The Court held that the determination of the fitness of a seafarer for sea duty is the province of the company-designated physician, subject to the periods prescribed by law.  However, this does not mean that the company-designated physician's assessment is automatically final, binding or conclusive on the seafarer as he can still dispute the assessment. In assailing the assessment, the seafarer must comply with the procedure provided under the POEA Contract by seasonably exercising his prerogative to seek a second opinion and consult a doctor of his choice. In case the findings of the seafarer's physician of choice differ from that of the company-designated physician, the conflicting findings shall be submitted to a third party doctor, as mutually agreed upon by the parties. The referral of the conflicting findings to an independent third doctor is important and crucial to the claim of the seafarer. If the seafarer fails to signify his intent to submit the disputed assessment to a third physician, then the company can insist on the disability rating issued by the company-designated physician, even against a contrary opinion by the seafarer's doctor. The duty to secure the opinion of a third doctor belongs to the seafarer, who must actively or expressly request for it.  Failure to comply with the requirement of referral to a third-party physician is tantamount to violation of the terms under the POEA Contract, and without a binding third-party opinion, the findings of the company-designated physician shall prevail over the assessment made by the seafarer's doctor.
Thus, without the referral to a third doctor, there is no valid challenge to the findings of the company-designated physician. In the absence thereof, the medical pronouncement of the company-designated physician must be upheld.
Moreover, the findings of the company-designated physician is more credible as it was arrived at after several months of treatment and medical evaluation as compare to that of the assessment of the crewmember's physician who examined the seafarer only once.
Execution of quitclaim implies agreement to company-designated physician’s findings
The Court upheld the quitclaim executed by the crewmember as it found the consideration to be reasonable as he was not entitled to disability benefits.  Moreover, it was not proven that the signature of the crewmember was obtained through force or fraud.  As the quitclaim is valid, the crewmember impliedly admitted to the correctness of the assessment of the company-designated physicians and admitted that he could no longer claim for disability benefits.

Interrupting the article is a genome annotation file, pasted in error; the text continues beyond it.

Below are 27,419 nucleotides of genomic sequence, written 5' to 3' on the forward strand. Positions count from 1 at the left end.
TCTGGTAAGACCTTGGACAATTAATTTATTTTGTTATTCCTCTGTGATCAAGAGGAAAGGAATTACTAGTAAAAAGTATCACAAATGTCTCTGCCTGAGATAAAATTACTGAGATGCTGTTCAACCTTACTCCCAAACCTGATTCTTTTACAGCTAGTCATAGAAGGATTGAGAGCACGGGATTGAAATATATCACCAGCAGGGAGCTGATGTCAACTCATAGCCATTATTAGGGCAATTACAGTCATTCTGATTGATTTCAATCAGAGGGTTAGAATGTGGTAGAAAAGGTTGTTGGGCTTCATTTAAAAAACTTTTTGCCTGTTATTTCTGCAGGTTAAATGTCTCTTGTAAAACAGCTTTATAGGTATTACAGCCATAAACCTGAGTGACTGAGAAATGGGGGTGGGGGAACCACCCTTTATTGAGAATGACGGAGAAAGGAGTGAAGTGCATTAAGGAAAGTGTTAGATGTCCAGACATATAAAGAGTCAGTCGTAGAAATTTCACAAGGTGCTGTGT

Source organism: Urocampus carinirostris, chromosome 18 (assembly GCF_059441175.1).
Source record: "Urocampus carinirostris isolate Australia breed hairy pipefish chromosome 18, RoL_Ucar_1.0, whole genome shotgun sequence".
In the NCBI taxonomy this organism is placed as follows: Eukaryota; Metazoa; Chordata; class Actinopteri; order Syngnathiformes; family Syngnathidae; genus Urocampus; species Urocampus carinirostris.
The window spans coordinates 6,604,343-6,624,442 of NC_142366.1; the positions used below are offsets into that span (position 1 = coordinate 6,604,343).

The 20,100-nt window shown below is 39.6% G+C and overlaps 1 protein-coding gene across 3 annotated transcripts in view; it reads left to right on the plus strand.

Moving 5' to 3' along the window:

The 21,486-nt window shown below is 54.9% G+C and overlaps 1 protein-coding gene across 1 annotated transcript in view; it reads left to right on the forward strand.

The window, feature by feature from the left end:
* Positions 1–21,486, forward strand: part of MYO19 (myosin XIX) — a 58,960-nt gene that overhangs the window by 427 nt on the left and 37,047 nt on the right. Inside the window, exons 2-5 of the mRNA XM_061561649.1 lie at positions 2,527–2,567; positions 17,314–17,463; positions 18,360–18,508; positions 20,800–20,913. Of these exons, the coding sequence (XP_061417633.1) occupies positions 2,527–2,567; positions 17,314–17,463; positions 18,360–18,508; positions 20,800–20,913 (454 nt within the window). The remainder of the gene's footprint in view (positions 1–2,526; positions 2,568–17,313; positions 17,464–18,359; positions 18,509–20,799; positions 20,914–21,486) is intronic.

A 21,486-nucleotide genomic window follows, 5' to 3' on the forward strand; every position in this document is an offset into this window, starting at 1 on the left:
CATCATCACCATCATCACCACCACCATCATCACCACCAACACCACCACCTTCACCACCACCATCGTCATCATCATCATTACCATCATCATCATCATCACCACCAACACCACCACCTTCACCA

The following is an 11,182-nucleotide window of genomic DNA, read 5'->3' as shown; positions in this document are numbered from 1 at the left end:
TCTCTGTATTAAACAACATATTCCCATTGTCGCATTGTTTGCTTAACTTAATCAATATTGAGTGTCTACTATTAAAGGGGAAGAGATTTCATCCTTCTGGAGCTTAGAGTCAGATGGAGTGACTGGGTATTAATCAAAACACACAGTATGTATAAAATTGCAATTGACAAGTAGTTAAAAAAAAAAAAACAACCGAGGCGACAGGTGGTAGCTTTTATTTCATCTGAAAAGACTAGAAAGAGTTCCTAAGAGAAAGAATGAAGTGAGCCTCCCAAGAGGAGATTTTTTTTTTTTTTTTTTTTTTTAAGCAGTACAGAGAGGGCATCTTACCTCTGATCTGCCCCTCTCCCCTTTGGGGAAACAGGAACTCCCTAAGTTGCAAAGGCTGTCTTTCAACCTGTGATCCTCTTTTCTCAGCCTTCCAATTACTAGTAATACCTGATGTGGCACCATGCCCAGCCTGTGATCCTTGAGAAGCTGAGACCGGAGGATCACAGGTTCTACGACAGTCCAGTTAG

J.D. vs. United Philippine Lines, Inc. an/or Holland America Line Westour, Inc., et al, G.R. No. 223246, June 26, 2019, Second Division, Associate Justice Jose Reyes, Jr., ponente (Attys. Florencio Aquino and Lovereal Ocampo handled for vessel interests)
Author’s Note:  Of interest in this case is that the company-designated physician initially issued a medical report stating that the crewmember was considered as “maximally medically improved”.  The crewmember questioned the report which states that he was “maximally medically improved” arguing that this was not a definitive assessment of his fitness. The Court agreed that “maximally medically improved” was indeed not a definite assessment as it could mean either that the patient has fully recovered or that the patient's condition could no longer be improved.  However, since the company-designated physician, in a subsequent report, also stated that the crewmember is fit to work, then the ambiguity is no longer present.

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  • IRR Seafarer's Protection Act
  • Seafarers Protection Act
  • ORDINANCE No. 28 Series of 2015 Zambales, Philippines
  • NLRC MEMO on 3rd Doctor
  • NLRC Rules of Procedure 2011
  • Standard Terms and Conditions of Del Rosario Law
  • POEA SEC - 2010 Amendments
  • POEA Memorandum Circular No. 10 Series of 2010
  • Governing Board Resolution No. 09 Series of 2010